• ensure that trainee physicians can acquire and demonstrate all of the GMC mandated GPCs including advanced communication skills
  • allow flexibility between specialties through GPCs and higher level learning outcomes
  • further develop the attributes of professionalism, particularly recognition of the primacy of patient welfare that is required for safe and effective care of those with life-limiting, progressive conditions, and develop physicians who ensure patients’ views are central to all decision making, which needs to be robust, individualised and incorporates a thorough understanding of medical ethics
  • ensure that palliative medicine physicians have advanced communication skills to manage complex and challenging situations with patient, carers and colleagues
  • provide the opportunity to further develop leadership, team working and supervisory skills in order to deliver care in the setting of a contemporary multidisciplinary team to enable them to make independent clinical decisions on completion of training
  • build on the knowledge, skills and attitudes acquired during stage 1 internal medicine training
  • ensure the flexibility to allow trainees to train in academic medicine alongside their acquisition of clinical and generic capabilities.


Experience in research is and will continue to be an essential part of the curriuclum and it is important that hospitals provide support and accessibility for trainees to experience related specialties. Trainees can also take time out of programme to spend more time focusing on research. There are a small number of academic training programmes available. Academic clinical fellowships have a different funding mechanism which allows a trainee to set aside 25% of their time to develop academic skills and to prepare and compete for a training fellowship to undertake a higher degree.

The Academy of Medical Royal Colleges (AoMRC) has produced a cost of training document setting out the mandatory costs of training involved in college enrolment fees, examination costs and GMC fees. Published in October 2017, it has been compiled to help pre-specialty doctors make fully informed career selections, with a clear understanding of the mandatory costs of their future training pathway. 

Continuing professional development

For doctors working within palliative medicine:

Specialty guidance on continuing professional development (CPD), appraisal and revalidation has been developed and is available via the Association of Palliative Medicine.

For doctors in primary care and other specialties who have responsibility for patients with progressing, life-limiting illness:

There has been considerable development of resources to ensure all doctors can provide good end-of-life care, including the RCP’s Improving end-of-life care: professional development of physicians working party report.

The Department of Health’s End of Life Care Strategy published in 2008 identified three groups of staff with professional development needs in end-of-life care:

  • staff who work in specialist palliative care and hospices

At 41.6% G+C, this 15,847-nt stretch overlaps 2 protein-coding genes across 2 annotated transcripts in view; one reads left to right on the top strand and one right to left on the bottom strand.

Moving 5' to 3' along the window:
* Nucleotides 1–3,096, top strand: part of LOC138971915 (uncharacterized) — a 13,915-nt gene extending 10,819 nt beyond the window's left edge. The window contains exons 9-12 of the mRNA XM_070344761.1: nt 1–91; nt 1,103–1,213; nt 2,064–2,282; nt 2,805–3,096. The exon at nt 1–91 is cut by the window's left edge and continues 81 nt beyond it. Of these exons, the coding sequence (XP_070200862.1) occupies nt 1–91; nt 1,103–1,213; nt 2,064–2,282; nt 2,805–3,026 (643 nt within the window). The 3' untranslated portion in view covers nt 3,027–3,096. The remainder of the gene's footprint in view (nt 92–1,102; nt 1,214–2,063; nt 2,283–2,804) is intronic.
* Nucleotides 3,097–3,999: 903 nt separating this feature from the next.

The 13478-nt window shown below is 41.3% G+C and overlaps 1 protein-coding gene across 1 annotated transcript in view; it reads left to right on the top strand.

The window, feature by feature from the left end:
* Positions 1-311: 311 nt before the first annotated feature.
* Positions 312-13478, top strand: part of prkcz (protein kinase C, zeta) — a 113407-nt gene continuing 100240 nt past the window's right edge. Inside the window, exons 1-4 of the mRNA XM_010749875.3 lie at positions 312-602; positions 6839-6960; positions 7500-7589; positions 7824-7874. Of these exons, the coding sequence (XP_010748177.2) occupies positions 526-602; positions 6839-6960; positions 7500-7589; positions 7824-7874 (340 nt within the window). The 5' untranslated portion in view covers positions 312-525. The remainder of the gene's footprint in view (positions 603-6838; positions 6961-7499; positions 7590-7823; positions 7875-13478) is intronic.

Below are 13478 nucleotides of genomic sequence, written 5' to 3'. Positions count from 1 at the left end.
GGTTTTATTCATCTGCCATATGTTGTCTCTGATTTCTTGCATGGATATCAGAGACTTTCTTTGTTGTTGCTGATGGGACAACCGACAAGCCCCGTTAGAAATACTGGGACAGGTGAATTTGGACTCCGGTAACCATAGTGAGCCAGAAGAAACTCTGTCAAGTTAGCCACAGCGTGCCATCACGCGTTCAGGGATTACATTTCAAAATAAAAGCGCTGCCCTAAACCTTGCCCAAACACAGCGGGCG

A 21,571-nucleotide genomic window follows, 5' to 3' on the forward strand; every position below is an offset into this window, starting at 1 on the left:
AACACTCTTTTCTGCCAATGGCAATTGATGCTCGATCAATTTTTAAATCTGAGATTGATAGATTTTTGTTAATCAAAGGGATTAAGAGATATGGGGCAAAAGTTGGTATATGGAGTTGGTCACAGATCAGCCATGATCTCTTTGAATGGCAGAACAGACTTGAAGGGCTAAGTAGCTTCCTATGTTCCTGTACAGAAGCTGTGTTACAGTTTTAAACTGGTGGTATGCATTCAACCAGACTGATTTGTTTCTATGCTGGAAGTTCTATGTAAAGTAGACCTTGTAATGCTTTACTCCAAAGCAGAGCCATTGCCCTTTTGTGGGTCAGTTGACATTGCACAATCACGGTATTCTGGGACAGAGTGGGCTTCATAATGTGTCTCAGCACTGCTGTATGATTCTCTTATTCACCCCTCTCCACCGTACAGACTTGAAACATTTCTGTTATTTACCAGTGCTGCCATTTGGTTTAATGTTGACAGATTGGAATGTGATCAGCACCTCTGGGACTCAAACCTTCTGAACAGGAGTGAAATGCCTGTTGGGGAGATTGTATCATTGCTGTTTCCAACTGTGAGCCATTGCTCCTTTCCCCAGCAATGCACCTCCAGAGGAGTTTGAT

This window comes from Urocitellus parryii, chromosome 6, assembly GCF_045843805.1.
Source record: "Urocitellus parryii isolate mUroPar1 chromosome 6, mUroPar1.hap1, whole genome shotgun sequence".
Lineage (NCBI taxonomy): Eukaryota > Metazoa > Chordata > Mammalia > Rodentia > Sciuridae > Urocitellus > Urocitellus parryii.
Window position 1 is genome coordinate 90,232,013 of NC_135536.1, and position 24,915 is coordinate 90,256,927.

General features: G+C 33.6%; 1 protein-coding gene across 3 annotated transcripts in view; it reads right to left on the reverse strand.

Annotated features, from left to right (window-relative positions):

• staff who frequently deal with end-of-life care as part of their role, eg secondary care staff who work in accident and emergency, acute medicine, respiratory medicine, geriatric medicine, cardiology, oncology, renal medicine, intensive care, and those who work with patients with long-term neurological conditions
  • staff who work within other services and who infrequently have to deal with end-of-life care.

Four areas have been identified as common core requirements for the workforce:

  • training in communication skills
  • assessment of a person’s needs and preferences
  • advance care planning
  • symptom control.

Palliative care physicians and specialist teams often have lead responsibility for such education in hospitals.

Professional development for end-of-life care should:

  • strengthen multiprofessional teams and promote collaboration between team members
  • support the development of effective communication skills through interactive approaches such as simulation, observation and practice with feedback
  • use opportunities in routine practice to draw on clinical experiences with a direct relevance to patient care, developing problem-solving and reflective skills
  • actively seek engagement with, and feedback from, patients and caregivers to improve understanding of the patient experience
  • be embedded into a wide range of educational events such as conferences, workshops and study days, not just those that focus specifically on end-of-life care.

Consultants who provide care at the end of life should incorporate this into their CPD and undertake at least one learning event in end-of-life care within a 5-year CPD cycle. This should be reviewed at their annual consultant appraisal. Joint learning with GPs should be encouraged to further the understanding of each other’s roles and services and to improve coordination of care across traditional boundaries.

The use of e-learning, such as End of Life Care for All (e-ELCA), to support work-based learning should be included where relevant. 

  • Legal frameworks
  • Teamwork
  • Learning and teaching
  • Research
  • Management
  • Clinical governance including audit.